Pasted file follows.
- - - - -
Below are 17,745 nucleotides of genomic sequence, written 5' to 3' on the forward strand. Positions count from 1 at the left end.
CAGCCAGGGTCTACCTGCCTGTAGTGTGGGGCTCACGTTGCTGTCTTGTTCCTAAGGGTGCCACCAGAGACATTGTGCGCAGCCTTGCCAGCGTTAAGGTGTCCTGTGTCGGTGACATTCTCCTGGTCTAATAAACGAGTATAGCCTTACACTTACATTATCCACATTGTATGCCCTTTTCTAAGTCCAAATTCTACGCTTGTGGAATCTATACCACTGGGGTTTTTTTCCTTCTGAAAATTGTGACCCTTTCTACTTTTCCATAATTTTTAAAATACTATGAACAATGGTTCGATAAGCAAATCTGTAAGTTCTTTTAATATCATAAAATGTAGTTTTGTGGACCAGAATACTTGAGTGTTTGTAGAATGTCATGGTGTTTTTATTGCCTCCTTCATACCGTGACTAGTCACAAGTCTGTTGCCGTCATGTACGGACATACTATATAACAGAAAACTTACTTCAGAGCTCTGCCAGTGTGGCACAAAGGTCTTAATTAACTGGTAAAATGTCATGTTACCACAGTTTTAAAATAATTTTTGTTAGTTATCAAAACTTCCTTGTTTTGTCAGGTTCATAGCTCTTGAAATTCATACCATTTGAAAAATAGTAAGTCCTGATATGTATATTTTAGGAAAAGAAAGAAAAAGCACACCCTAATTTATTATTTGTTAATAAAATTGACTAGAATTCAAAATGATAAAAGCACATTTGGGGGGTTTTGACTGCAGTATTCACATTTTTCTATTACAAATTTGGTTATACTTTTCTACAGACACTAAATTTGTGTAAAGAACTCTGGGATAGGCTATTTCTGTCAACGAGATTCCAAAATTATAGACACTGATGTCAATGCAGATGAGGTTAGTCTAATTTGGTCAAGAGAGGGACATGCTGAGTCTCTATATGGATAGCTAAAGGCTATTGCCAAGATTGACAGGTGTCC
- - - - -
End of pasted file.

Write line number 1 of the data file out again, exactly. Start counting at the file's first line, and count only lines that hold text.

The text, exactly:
Below are 17,745 nucleotides of genomic sequence, written 5' to 3' on the forward strand. Positions count from 1 at the left end.